Grand Palace, Bangkok
Na Phra Lan Rd, Bangkok
The Grand Palace in Bangkok is thought by many to be the most popular and valued tourist attraction in all of Thailand. The significance of the royal family is huge in Thailand with many shrines throughout the city dedicated to the recently deceased king Bhumibol Adulyadej on our visit all across Bangkok. The Palace of course is the residency of the Thai royal family and attracts visitors from the country and afar.
We took a river bus down from the central pier to chang pier situated just beside the palace. The journey itself cost just 40 THB (£0.91) which is the same rate for a single trip anywhere along the river on any boat other than the tourist boats. Due to it being early in the morning after visiting Silom Soi 20 Market the ticket office wasn’t open at central pier but the good news is that you can pay on the boat – you cannot miss the conductors! Aggressive Thai ladies rattling a metal cylinder filled with change.
The palace is a pleasant two minute walk from the pier passing through a small shopping arcade where you can buy drinks, snacks and souvenirs for a decent price. Along the pavement outside the palace there are security checkpoints similar to an airport with a large metal detector and soldiers checking through bags. We heard an announcement that stated you needed to show a passport which worried us as we hadn’t brought ours, no documentation was required according to the palace website so this came as a surprise. The soldiers thankfully were polite and simply asked where we were from and waved us through.
When visiting the palace there is a dress code in place. No knees or shoulders are allowed to be visible and if your shorts don’t meet the required length to cover your knees the palace provide a sort of ‘lost property’ box of trousers to wear during your visit. I wore linen trousers during our visit and I can’t recommend them highly enough on a red-hot day in Bangkok!
The entry costs 500 THB (£11.37) which is gained through a ticket office window just after the main entrance on the Na Phra Lan Rd. It’s also worth noting that a common scam operates outside the palace where tuk tuk drivers inform you that the palace is closed for the day and offer you a tour of the city instead for an extortionate rate. No evidence of this was in operation on our visit but it’s definitely worth looking out for.
We gained entry to the palace and instantly stepped out into the main courtyard with gold structures as far as the eye could see. It’s a beautiful arrangement of Thai structures and a buddhist temple in the centre at which many people came to pray and to have a look at the reclining buddha. The smell of incense is strong around the area as many people were taking the opportunity to light multiple sticks.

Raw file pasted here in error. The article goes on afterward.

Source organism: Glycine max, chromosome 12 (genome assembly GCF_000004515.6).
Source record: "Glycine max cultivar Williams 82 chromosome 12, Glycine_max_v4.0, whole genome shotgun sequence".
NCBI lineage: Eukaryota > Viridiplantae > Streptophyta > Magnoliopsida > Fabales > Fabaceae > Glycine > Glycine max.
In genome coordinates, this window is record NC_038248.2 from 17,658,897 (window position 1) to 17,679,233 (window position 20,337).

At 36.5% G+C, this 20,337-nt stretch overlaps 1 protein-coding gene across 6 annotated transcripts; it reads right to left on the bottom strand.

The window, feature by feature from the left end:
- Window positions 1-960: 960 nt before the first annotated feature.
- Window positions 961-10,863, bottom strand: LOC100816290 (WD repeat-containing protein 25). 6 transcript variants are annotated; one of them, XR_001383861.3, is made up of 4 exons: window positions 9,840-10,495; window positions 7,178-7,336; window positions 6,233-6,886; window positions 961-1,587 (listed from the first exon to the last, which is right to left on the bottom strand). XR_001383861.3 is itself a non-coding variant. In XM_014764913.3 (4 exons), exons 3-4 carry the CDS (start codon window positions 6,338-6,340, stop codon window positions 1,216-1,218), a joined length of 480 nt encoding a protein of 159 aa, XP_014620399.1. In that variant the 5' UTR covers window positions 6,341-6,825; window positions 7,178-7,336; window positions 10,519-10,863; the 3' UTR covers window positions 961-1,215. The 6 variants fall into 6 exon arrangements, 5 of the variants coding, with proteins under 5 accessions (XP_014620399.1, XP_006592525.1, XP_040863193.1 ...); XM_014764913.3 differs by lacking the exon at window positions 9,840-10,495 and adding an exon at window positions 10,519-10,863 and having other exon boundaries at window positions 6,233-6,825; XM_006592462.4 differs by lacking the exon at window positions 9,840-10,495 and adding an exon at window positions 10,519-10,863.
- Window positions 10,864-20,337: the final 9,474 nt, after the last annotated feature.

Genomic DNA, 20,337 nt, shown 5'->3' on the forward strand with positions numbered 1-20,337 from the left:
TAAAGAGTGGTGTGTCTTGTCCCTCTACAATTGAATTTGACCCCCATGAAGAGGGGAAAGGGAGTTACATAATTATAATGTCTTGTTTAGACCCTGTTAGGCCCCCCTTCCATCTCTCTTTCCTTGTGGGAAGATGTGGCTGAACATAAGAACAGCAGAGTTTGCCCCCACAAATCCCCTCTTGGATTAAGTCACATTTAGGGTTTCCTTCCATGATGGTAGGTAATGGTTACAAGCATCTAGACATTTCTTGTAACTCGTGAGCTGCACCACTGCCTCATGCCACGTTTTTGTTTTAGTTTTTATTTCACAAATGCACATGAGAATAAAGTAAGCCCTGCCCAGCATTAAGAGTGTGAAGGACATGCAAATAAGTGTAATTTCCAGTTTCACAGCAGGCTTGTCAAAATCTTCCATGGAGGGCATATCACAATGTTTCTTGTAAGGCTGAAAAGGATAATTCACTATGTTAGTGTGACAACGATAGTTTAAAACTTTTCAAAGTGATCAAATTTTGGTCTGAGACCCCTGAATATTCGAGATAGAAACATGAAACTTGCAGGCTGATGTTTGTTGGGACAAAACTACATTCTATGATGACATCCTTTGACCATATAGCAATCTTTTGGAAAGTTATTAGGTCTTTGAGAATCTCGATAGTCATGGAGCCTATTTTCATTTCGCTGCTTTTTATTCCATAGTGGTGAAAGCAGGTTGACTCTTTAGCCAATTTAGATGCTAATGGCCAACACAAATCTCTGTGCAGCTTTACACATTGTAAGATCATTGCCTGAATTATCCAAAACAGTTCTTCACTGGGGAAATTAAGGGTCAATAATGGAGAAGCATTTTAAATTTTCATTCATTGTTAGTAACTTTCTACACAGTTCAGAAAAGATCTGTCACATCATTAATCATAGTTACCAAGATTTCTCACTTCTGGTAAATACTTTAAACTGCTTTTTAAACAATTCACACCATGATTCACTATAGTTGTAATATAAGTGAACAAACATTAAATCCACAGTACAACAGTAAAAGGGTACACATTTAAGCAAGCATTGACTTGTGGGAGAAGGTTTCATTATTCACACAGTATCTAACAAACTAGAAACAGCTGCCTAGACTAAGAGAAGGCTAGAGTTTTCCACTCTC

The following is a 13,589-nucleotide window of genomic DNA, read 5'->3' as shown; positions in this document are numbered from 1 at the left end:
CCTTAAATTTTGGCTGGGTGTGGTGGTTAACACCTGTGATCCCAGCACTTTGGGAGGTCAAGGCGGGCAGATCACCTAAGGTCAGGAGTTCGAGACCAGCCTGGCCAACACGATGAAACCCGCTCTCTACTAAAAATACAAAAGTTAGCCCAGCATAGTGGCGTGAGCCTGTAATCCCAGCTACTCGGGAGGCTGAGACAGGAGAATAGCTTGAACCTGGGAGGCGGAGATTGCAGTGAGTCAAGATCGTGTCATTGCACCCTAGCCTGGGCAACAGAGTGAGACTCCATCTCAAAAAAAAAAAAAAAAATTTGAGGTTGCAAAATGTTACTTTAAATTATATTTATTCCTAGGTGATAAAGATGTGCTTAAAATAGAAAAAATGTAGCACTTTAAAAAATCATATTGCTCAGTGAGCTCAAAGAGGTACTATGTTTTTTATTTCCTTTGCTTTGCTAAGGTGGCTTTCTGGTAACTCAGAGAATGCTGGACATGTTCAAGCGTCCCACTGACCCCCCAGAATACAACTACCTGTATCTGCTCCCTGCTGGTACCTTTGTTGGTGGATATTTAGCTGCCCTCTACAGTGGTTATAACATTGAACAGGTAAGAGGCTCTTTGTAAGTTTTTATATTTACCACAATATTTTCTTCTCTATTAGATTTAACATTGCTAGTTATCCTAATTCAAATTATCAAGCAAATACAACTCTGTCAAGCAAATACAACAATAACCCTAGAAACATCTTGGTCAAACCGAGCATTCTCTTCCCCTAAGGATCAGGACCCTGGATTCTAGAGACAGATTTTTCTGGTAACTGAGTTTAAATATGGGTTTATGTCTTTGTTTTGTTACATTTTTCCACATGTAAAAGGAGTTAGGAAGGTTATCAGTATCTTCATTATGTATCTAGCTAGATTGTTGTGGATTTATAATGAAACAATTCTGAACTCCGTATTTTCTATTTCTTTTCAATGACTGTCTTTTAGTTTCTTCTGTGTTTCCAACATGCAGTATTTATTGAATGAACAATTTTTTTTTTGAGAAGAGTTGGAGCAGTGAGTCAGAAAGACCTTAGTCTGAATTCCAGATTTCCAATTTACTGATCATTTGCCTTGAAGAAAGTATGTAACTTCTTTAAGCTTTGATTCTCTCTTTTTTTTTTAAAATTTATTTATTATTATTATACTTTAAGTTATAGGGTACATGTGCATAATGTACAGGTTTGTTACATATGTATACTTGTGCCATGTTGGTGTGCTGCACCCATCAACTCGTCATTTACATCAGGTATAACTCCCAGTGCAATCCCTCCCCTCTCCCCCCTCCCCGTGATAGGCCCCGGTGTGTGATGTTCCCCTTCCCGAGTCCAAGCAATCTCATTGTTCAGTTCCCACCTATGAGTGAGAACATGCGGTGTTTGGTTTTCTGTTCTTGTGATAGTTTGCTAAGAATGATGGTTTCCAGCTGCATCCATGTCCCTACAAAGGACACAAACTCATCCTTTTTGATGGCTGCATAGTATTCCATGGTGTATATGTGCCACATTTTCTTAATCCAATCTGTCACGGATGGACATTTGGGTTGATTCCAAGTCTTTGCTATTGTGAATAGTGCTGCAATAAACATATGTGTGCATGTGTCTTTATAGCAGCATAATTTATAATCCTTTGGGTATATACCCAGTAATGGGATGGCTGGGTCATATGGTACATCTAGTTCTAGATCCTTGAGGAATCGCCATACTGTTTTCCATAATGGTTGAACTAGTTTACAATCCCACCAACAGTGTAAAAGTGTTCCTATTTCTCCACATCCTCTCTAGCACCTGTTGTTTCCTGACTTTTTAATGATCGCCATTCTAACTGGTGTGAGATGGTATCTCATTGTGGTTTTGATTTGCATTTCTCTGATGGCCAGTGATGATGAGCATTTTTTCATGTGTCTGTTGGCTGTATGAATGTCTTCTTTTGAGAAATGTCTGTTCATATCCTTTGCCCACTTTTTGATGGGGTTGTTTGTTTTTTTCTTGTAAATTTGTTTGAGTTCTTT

Just to the rear of the courtyard there’s a peaceful garden away from the hustle and bustle of the area around the temple. Here there is a rule of silence due to monk’s passing through and praying in the nearby area. We really enjoyed this area as you still had the remarkable view of the palace and it’s golden skyline yet with a tranquil setting to enjoy it from.
The main courtyard is a busy area with many people jostling for position to snap the best pictures from their visit. The buddhist temple looked very busy with a mountain of shoes outside belonging to visitors inside. We decided after about an hour that we had seen enough and headed for the exit which takes you past the official residences of Thai royalty.
Overall we were glad to have visited the Grand Palace but left feeling that it was a little one dimensional. Sure there’s amazing buddhist artifacts to check out but that’s about the extent of it. Many people weren’t happy about the sudden increase of entry price especially as it coincided with mourners travelling from all over to mourn the king’s death. It’s worth noting that a year of mourning was ordered by the Thai royal family and therefore many people arrived at the palace wearing black as a mark of respect. All in all it’s an experience that you must have at Thailand’s most famous monument – my advice would be go early before the insane queues begin.
Opening times: Daily 0830-1530
Nearest River Stop: Chang Pier